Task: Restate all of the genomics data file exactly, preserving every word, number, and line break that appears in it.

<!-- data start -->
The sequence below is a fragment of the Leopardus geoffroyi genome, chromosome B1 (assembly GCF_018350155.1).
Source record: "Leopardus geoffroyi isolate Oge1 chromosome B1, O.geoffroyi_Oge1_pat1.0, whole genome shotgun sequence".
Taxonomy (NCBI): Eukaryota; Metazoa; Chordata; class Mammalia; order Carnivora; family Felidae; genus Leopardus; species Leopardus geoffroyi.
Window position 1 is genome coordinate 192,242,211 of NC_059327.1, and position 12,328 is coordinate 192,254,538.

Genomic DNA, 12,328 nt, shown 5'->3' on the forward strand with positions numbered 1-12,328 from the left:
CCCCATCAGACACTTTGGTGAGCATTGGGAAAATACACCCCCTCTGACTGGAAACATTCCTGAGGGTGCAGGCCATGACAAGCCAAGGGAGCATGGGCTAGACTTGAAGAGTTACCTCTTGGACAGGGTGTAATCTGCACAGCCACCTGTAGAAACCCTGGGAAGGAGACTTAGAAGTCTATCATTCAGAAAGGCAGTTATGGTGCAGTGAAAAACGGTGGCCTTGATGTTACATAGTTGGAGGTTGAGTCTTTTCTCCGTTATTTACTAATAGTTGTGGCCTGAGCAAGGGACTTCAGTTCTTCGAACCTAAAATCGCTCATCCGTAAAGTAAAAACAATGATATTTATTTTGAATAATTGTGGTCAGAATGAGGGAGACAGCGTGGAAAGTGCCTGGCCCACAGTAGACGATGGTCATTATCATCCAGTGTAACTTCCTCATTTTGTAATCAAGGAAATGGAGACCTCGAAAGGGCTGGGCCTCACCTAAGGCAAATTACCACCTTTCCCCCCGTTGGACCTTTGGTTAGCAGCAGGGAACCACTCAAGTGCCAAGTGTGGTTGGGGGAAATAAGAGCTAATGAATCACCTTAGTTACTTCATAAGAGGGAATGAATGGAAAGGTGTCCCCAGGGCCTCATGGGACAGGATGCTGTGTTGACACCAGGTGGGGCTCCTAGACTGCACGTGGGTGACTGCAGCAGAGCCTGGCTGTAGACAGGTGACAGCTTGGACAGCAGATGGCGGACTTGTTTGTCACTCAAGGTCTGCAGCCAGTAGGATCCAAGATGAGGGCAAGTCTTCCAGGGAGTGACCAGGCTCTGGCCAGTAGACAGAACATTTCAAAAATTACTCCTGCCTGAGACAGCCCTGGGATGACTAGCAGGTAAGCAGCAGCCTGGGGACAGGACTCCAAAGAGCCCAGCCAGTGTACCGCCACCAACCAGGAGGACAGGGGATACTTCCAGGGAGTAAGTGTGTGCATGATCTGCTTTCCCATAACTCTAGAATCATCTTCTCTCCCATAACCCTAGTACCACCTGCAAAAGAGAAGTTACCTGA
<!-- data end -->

The sequence below is a fragment of the Leopardus geoffroyi genome, chromosome B1 (assembly GCF_018350155.1).
Source record: "Leopardus geoffroyi isolate Oge1 chromosome B1, O.geoffroyi_Oge1_pat1.0, whole genome shotgun sequence".
Taxonomy (NCBI): Eukaryota; Metazoa; Chordata; class Mammalia; order Carnivora; family Felidae; genus Leopardus; species Leopardus geoffroyi.
Window position 1 is genome coordinate 192,242,211 of NC_059327.1, and position 12,328 is coordinate 192,254,538.

Genomic DNA, 12,328 nt, shown 5'->3' on the forward strand with positions numbered 1-12,328 from the left:
CCCCATCAGACACTTTGGTGAGCATTGGGAAAATACACCCCCTCTGACTGGAAACATTCCTGAGGGTGCAGGCCATGACAAGCCAAGGGAGCATGGGCTAGACTTGAAGAGTTACCTCTTGGACAGGGTGTAATCTGCACAGCCACCTGTAGAAACCCTGGGAAGGAGACTTAGAAGTCTATCATTCAGAAAGGCAGTTATGGTGCAGTGAAAAACGGTGGCCTTGATGTTACATAGTTGGAGGTTGAGTCTTTTCTCCGTTATTTACTAATAGTTGTGGCCTGAGCAAGGGACTTCAGTTCTTCGAACCTAAAATCGCTCATCCGTAAAGTAAAAACAATGATATTTATTTTGAATAATTGTGGTCAGAATGAGGGAGACAGCGTGGAAAGTGCCTGGCCCACAGTAGACGATGGTCATTATCATCCAGTGTAACTTCCTCATTTTGTAATCAAGGAAATGGAGACCTCGAAAGGGCTGGGCCTCACCTAAGGCAAATTACCACCTTTCCCCCCGTTGGACCTTTGGTTAGCAGCAGGGAACCACTCAAGTGCCAAGTGTGGTTGGGGGAAATAAGAGCTAATGAATCACCTTAGTTACTTCATAAGAGGGAATGAATGGAAAGGTGTCCCCAGGGCCTCATGGGACAGGATGCTGTGTTGACACCAGGTGGGGCTCCTAGACTGCACGTGGGTGACTGCAGCAGAGCCTGGCTGTAGACAGGTGACAGCTTGGACAGCAGATGGCGGACTTGTTTGTCACTCAAGGTCTGCAGCCAGTAGGATCCAAGATGAGGGCAAGTCTTCCAGGGAGTGACCAGGCTCTGGCCAGTAGACAGAACATTTCAAAAATTACTCCTGCCTGAGACAGCCCTGGGATGACTAGCAGGTAAGCAGCAGCCTGGGGACAGGACTCCAAAGAGCCCAGCCAGTGTACCGCCACCAACCAGGAGGACAGGGGATACTTCCAGGGAGTAAGTGTGTGCATGATCTGCTTTCCCATAACTCTAGAATCATCTTCTCTCCCATAACCCTAGTACCACCTGCAAAAGAGAAGTTACCTGA